On August 10, 2009 our pediatrician referred us to Hasbro when our 9 year old son, Tucker, developed an infection from a scraped knee.
That summer, he had been showing subtle signs of fatigue, paleness and appetite loss, but all of it was so slight that we didn't think anything was truly wrong. He had never been sick in his life, aside from the occasional cold.

After examination and several tests, we were called into a small room to meet with the a pediatric hematologist/oncologist and told that our son had Acute Lymphoblastic Leukemia.
A mouthful of words that hit us like a runaway train. The news rocked us to the core, shook our faith and left us feeling alone and terrified. He was promptly admitted to the 5th floor where he remained for 37 days to undergo the Induction Phase of chemotherapy in hopes that he would achieve remission.
How we survived those long weeks, I'll never know. It was surreal, like we were going through the motions and looking in from the outside. My husband and I had no choice but to divide and conquer. We took turns at Tucker's bedside and caring for our younger son at home. I continued to work, though depleted most of my sick and vacation time because I needed to take off so many days.
Family, friends, neighbors...everyone came forth to lend a hand. And in the midst of all the chaos at the hospital, there was a presence - a constant guiding light, if you will. It was the Tomorrow Fund staff. What struck me is that our Parent Consultant had a son who had survived leukemia after a very long haul. That was such a comfort because she knew exactly what we were going through. She helped us sort through our emotions and identify our needs, because when your heart is breaking, it's hard to think clearly. In a word, she was fantastic.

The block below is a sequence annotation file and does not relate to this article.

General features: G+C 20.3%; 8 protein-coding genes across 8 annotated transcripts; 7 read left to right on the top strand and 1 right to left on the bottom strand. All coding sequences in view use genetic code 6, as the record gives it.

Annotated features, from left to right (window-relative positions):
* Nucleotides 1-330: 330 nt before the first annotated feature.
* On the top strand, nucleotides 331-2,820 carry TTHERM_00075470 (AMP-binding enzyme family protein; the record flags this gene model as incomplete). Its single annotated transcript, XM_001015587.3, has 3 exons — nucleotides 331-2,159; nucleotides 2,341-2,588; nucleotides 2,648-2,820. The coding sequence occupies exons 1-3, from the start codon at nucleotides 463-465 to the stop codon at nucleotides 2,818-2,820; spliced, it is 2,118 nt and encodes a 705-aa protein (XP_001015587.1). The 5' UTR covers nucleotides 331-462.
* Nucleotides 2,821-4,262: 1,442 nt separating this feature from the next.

We were offered daily stipends to cover meals, gas and incidentals. Because my husband is self-employed and had to stop his contracting work, we needed a little extra help financially. The Tomorrow Fund paid our mortgage twice. They also taught us how to respond to our friends who wanted to help. These wonderful folks took us by the hand and led the way. And they still do!
Tucker is doing wonderfully. He achieved remission on September 22, 2009 and will continue to receive weekly chemotherapy at the Clinic until he is two years cancer free (fall of 2011). Doctors remain very hopeful that he will make a complete recovery.
Believe it or not, he looks forward to going to his chemo treatments, as do we! It's an experience that's hard to describe. We are welcomed like old friends, given anything we need to make our stay more comfortable. We are entertained and informed and above all...cared for.
We tell people that our journey has been filled with many silver linings, and the staff at the clinic and the Tomorrow Fund are our "tour guides" on this journey. So while it's nothing we would wish on anyone, in a way, we feel lucky to be a part of it. These are people we will never forget and we hope to be aligned with this organization forever in an attempt to give back all they have given to us.